16 Mar 2016
1310 nm emitting device could be the key to silicon photonics, say University College London researchers.
A team of researchers in the UK has grown a reliable laser diode on a silicon semiconductor wafer, suggesting a significant breakthrough for photonic integration.
The University College London (UCL), Cardiff University and University of Sheffield partnership used molecular beam epitaxy (MBE) to grow a gallium arsenide (GaAs) quantum dot laser structure directly on the silicon wafer. It emits close to 1310 nm, one of the wavelengths widely used for optical communications.
And unlike previous attempts to produce similar devices, the laser also operates at high temperatures and with a low threshold current – the kind of properties needed for commercial deployment.
UCL’s Huiyun Liu told optics.org: “Although lasers monolithically grown on silicon were demonstrated previously, the lifetime of these lasers is very short because of the high defect density generated at the interface between III-V and silicon substrate.”
“The short lifetime limits the practical application of these silicon lasers. The significance of this work is that we demonstrate the first practical III-V laser monolithically and directly grown on silicon substrates. This could be the key for silicon photonics.”
According to the team’s Nature Photonics paper, published last week, they were able to suppress the impact of threading dislocations in the semiconductor structure by depositing a nucleation layer between the silicon base and the light-emitting material.
They also grew “strained-layer superlattices”, which act as dislocation filters and confine the dislocations to the part of the structure nearest the silicon wafer and furthest from the light-emitting part, and used a series of thermal annealing steps to minimize the dislocations.
Liu’s colleague Alwyn Seeds added: “We previously published lasers grown on germanium on silicon wafers, an approach taken up by other groups worldwide. The new approach does not require the use of germanium on silicon and so has much better compatibility with silicon photonics and silicon electronics. Other groups, for example Intel, currently base their approach on wafer bonding compound semiconductor material to silicon.”
Seeds also points out that accelerated lifetime tests suggest that the device should operate for more than 100,000 hours, which is unprecedented for a laser structure on silicon. “This is a laser epitaxially grown direct on silicon, with a threshold current comparable to lasers grown on native substrates, with high output power (>100 mW) demonstrated [and] high-temperature (120°C) operation," he said.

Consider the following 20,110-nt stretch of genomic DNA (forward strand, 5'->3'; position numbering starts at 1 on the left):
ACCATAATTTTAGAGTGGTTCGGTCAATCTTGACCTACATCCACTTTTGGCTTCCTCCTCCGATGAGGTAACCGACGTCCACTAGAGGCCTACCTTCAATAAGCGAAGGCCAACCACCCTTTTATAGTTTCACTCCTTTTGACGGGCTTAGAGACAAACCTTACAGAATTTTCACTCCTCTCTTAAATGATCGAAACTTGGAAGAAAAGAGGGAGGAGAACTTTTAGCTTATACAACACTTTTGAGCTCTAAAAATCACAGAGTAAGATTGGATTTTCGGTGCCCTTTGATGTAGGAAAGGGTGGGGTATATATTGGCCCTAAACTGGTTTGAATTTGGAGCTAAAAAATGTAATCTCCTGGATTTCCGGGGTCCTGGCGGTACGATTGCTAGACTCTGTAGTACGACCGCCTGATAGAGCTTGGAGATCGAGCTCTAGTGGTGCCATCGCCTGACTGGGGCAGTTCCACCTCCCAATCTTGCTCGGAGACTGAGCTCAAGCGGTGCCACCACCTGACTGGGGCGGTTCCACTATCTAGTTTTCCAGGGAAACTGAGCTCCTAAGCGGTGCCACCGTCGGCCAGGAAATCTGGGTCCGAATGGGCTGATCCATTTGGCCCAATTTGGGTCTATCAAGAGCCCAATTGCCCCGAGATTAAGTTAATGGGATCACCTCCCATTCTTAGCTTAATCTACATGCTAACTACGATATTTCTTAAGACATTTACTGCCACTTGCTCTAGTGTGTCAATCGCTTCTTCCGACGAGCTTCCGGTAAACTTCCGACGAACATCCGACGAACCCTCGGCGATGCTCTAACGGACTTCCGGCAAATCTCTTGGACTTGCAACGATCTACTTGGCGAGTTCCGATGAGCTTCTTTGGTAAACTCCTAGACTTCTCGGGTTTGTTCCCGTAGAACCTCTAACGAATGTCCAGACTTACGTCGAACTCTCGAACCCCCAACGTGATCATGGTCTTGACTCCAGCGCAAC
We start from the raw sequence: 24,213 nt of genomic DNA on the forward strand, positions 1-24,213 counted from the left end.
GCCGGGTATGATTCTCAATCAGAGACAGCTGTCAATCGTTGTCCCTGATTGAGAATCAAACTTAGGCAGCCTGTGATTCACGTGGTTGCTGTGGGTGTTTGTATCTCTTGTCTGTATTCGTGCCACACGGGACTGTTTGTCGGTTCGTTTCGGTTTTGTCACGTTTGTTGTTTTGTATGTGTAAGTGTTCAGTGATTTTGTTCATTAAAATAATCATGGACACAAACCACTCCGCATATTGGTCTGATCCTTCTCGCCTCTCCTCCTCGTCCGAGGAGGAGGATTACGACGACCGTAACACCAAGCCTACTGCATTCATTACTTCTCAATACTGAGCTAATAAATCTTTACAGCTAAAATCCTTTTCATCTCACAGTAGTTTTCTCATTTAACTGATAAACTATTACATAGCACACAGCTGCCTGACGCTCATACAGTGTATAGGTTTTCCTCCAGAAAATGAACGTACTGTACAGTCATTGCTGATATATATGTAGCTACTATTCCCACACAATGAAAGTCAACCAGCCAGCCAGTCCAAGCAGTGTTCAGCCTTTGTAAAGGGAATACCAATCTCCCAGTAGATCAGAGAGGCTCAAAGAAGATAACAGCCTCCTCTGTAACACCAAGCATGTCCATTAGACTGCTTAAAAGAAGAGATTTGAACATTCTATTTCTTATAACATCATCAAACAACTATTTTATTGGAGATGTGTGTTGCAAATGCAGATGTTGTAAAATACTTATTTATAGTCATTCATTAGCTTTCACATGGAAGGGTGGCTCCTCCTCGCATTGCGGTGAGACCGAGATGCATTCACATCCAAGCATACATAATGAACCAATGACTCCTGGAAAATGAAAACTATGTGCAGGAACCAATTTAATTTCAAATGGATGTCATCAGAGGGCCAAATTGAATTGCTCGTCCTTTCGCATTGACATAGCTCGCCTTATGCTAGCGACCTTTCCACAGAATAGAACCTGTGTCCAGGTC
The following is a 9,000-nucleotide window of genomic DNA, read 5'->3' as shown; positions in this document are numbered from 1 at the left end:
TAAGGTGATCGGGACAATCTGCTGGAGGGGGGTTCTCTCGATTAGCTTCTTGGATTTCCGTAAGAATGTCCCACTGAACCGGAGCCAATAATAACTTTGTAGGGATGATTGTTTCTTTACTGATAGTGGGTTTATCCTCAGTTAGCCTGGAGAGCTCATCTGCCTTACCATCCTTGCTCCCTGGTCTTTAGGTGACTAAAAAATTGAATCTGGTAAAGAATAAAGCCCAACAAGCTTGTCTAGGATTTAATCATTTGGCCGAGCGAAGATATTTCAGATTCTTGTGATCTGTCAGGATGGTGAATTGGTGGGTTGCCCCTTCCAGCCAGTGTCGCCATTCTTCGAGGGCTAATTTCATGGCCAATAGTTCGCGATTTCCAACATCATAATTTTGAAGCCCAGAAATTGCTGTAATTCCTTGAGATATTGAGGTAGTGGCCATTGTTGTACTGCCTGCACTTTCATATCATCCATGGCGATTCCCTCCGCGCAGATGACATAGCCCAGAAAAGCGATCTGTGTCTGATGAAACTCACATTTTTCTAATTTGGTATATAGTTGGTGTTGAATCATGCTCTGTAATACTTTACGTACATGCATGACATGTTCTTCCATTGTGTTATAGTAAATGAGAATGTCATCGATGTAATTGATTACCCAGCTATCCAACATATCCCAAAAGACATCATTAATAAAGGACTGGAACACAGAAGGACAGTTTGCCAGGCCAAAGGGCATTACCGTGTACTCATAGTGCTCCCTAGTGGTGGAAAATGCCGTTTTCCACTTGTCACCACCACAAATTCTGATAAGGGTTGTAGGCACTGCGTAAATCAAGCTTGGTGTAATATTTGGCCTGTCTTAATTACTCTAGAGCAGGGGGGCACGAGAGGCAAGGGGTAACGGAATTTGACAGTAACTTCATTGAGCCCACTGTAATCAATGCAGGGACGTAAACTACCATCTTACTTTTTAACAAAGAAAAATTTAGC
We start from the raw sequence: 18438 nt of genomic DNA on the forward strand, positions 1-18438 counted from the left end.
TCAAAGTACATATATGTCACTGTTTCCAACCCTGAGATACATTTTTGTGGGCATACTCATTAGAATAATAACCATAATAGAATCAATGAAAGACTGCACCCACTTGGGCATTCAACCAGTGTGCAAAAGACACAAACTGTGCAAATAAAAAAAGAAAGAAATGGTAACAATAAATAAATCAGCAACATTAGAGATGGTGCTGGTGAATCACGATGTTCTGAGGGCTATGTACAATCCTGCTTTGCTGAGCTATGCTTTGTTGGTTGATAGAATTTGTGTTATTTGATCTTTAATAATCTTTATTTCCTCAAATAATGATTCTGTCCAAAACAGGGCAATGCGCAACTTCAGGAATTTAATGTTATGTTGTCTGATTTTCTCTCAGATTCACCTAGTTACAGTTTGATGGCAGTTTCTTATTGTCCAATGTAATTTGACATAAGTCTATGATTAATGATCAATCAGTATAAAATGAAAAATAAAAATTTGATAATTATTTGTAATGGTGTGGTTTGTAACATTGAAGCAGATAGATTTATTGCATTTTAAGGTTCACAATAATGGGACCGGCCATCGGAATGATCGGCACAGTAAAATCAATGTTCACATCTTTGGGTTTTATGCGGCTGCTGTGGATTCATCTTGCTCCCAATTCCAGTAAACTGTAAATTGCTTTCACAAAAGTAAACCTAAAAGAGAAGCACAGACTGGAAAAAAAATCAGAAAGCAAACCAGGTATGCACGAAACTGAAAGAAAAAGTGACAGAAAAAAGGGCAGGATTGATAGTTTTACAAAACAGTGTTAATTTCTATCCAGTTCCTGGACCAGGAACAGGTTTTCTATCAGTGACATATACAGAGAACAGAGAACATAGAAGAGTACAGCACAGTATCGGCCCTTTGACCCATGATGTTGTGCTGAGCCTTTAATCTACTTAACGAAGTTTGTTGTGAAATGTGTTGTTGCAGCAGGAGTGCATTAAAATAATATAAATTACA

In their paper, the team adds that the laser performance should be even better once standard industry techniques like hard soldering the device to a heat-sink and facet coatings are incorporated.
Photonic integration potential
If the breakthrough could be replicated on a volume scale, it may come to represent a major breakthrough in the development of truly integrated photonic circuits.
While a large number of photonic devices and functions, like detection, amplification and modulation of light, can already be performed at the level of the silicon chip, producing a laser directly on silicon material has always been a major stumbling block.
Silicon itself does not emit light with the kind of efficiency that would be needed in commercial photonic integrated circuits (PICs), so developers have previously resorted to schemes such as unusual doping, fabricating porous silicon, and bonding together indium phosphide and silicon wafers after first producing device structures on each.
“Our results demonstrate that the large lattice mismatch between III-V materials and silicon will no longer be a fundamental hurdle for monolithic epitaxial growth of III-V photonic devices on silicon substrates,” the UK team states in its paper. “These results are a major advance towards reliable and cost-effective silicon-based photonic–electronic integration.”
The next steps for the team include demonstrating the technology on a larger wafer platform that is closer to the sizes used in high-volume silicon microelectronics, ultimately with a view to commercializing the approach.
Liu said: "The scale-up [of] wafer [diameter] should not be a problem as this kind of procedure is very mature. I think the next big challenge should be to incorporate these lasers into a silicon waveguide and hence other silicon photonics components."
”We are, of course, aware of the large commercial opportunity for this technology, which is protected by appropriate IP,” noted Seeds, with Liu adding that the potential pathways for commercialization were “under discussion”.
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